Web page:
Robotic Telestenting; BP Cuff Smartwatch; Medicare Bundled Care

Lipoprotein(a) isn’t often tested for or well understood by most clinicians, but can have a big risk for premature heart disease in people who otherwise seem healthy. (New York Times)

One lot of clopidogrel (Plavix) tablets from International Laboratories is being recalled after some bottles containing simvastatin were mislabeled as clopidogrel, which could be a life-threatening switch-up, the FDA warned.

The Centers for Medicare and Medicaid Services (CMS) is rolling out a new voluntary bundled payment model based around quality performance during a 90-day episode of care, which includes percutaneous coronary intervention, acute myocardial infarction, and a number of other cardiovascular care episodes. See the full story on MedPage Today.

Could robotic “telestenting” be the answer to quality percutaneous coronary intervention at rural centers? The Mayo Clinic is working with Corindus Vascular Robotics on a safety and feasibility study. (Cardiovascular Business)

At the CES trade show in Las Vegas, Omron introduced a smartwatch with a blood pressure cuff built into the band as well as a more traditional blood pressure cuff with ECG leads built into the device. (MedGadget)

Remote monitoring with activity trackers and other wearables still doesn’t have much quality evidence for impact on clinical outcomes, according to a meta-analysis in Digital Medicine.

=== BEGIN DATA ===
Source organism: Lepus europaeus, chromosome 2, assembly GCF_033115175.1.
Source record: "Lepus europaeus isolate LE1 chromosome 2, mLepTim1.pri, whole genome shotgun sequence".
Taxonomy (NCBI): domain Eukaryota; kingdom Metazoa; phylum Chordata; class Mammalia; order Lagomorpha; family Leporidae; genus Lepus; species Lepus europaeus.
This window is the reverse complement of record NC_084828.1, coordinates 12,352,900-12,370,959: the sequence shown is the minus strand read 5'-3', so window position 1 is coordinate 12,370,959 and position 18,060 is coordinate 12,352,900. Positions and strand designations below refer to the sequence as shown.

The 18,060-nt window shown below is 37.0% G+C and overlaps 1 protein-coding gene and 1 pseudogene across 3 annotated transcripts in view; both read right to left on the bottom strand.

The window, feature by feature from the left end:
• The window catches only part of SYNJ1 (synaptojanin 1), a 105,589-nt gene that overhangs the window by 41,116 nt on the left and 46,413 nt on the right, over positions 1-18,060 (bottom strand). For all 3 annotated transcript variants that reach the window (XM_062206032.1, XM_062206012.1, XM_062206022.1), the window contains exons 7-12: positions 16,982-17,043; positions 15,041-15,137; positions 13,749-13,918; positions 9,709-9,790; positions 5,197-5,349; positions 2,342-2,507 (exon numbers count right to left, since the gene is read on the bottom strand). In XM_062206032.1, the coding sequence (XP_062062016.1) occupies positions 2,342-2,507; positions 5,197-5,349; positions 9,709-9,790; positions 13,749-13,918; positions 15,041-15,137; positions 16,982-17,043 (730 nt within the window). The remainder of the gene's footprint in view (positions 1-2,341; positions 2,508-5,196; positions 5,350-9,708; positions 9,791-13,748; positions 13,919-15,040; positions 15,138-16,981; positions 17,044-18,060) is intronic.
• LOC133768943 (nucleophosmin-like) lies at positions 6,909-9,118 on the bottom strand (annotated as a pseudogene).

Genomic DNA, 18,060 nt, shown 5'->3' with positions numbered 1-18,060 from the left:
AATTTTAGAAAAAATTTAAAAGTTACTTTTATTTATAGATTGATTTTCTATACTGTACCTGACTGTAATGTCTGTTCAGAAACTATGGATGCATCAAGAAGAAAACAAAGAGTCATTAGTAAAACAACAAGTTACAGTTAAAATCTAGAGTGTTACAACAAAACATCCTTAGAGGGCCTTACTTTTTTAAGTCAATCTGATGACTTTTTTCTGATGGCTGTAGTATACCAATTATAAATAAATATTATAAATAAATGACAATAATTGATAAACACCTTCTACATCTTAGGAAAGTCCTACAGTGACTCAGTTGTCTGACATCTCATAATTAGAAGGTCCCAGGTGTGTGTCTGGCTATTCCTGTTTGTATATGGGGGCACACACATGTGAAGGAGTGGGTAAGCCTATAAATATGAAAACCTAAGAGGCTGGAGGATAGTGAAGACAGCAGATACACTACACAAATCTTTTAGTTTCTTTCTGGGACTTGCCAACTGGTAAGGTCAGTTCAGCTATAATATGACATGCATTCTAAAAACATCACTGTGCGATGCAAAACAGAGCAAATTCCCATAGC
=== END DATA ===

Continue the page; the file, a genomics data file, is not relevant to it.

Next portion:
The ZOLL X Series, R Series, AED Pro, and AED Plus external defibrillators all got FDA pre-market approval. (MedGadget)

For kids with Brugada syndrome, implantable cardioverter-defibrillators delivered life-saving treatment to more than a quarter of patients but also led to inappropriate shocks in nearly as many, and to other complications in more than one in 10, in a consecutive patient case-study. (Journal of the American College of Cardiology)

Stroke survivors are twice as likely to attempt suicide in the decade after the infarct than other adults in Taiwan, a population-based study showed. (Journal of the American Heart Association, via Cardiovascular Business)

The delay on bringing the Lotus transcatheter aortic valve replacement device back to the European market, and trying for the U.S. market too, will last at least until 2019. But if the problem isn’t fixed by then, the device will be abandoned, Boston Scientific officials said, as reported by Trends-in-Medicine (subscription required).

A salty diet hurt endothelial function, cerebral blood flow, and cognitive performance even without a change in blood pressure, according to a mouse model study in Nature Neuroscience.